The German state of Schleswig-Holstein, which has a population of roughly 3 million people, has announced aspirations to become open-source.
The plans are already well advanced, with Windows, Microsoft Office, Zoom, and other proprietary software being largely replaced by Linux, LibreOffice, OnlyOffice, and Jitzi.
“By the end of 2026, Microsoft Office will be replaced by LibreOffice on all 25,000 computers used by civil servants and employees (including teachers), and the Windows operating system will be replaced by GNU/Linux,” said Mike Saunders, a marketing assistant for The Document Foundation, the open-source office suite LibreOffice’s creator. The state stated that it intends to prevent the humiliating backtracking that occurred when Munich declared plans to replace Windows and Office with open source solutions, only to return to Office in 2017.
Jan Philipp Albrecht, the state’s digital minister, stated, “The primary difficulty there was that the staff were not taken along enough.” “We’ve improved. We’re anticipating protracted transition periods with parallel use, and we’ll gradually introduce open source as departments become ready. We also provide ourselves an incentive to introduce it further because people can see how well it works.” “In our IT department, we’ve been testing LibreOffice for two years, and our experience is clear: it works,” he stated. “This is also true when working with comments in Microsoft Word documents.” The interface between LibreOffice and our e-file software has also been reliable for six months [despite the fact that we had to have the e-file software vendor design it first].” Jitzi, an open-source video conferencing technology, has also been used by the service for 90% of its video conversations.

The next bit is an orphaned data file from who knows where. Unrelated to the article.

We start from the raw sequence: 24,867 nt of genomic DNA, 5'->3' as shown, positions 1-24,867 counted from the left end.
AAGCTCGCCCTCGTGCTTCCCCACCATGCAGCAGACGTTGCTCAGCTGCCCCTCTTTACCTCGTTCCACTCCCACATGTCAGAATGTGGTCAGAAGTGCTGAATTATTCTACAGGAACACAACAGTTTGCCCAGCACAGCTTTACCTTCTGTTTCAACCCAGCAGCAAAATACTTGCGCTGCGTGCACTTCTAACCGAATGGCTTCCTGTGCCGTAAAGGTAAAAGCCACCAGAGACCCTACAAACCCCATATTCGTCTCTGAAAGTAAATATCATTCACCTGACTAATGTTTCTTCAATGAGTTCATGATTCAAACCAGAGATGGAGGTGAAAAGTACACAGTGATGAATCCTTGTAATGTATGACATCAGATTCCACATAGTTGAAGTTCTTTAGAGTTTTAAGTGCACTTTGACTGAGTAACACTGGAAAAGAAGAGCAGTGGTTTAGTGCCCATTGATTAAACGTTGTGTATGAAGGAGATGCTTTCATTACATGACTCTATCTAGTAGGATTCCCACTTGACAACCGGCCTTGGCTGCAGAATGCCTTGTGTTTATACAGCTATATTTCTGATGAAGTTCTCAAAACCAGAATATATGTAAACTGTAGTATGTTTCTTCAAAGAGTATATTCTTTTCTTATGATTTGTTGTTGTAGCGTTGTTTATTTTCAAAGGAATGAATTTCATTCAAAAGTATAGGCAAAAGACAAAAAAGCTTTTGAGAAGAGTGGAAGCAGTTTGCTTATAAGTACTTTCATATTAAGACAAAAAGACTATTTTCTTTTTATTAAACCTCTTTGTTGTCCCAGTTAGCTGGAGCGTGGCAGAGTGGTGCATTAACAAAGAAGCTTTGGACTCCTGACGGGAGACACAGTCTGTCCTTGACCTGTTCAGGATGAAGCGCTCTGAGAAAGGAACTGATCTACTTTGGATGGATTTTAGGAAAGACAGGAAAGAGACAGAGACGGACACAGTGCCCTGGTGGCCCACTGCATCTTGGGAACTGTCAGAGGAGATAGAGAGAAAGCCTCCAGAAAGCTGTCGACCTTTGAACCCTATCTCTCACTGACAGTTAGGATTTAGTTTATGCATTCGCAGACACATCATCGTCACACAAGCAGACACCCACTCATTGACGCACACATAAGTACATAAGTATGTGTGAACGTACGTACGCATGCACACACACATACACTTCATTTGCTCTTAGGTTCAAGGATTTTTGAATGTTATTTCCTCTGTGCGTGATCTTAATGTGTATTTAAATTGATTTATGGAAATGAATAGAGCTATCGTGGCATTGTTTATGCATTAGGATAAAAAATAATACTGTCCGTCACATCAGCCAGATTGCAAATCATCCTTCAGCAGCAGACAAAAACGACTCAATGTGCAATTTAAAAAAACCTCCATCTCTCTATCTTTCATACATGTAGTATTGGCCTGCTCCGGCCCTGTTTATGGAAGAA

While the plans are advanced, the large-scale roll-out has yet to begin, and it will be interesting to watch if Schleswig-Holstein can stay the course once issues like training, support, and edge-case compatibility begin to surface at scale.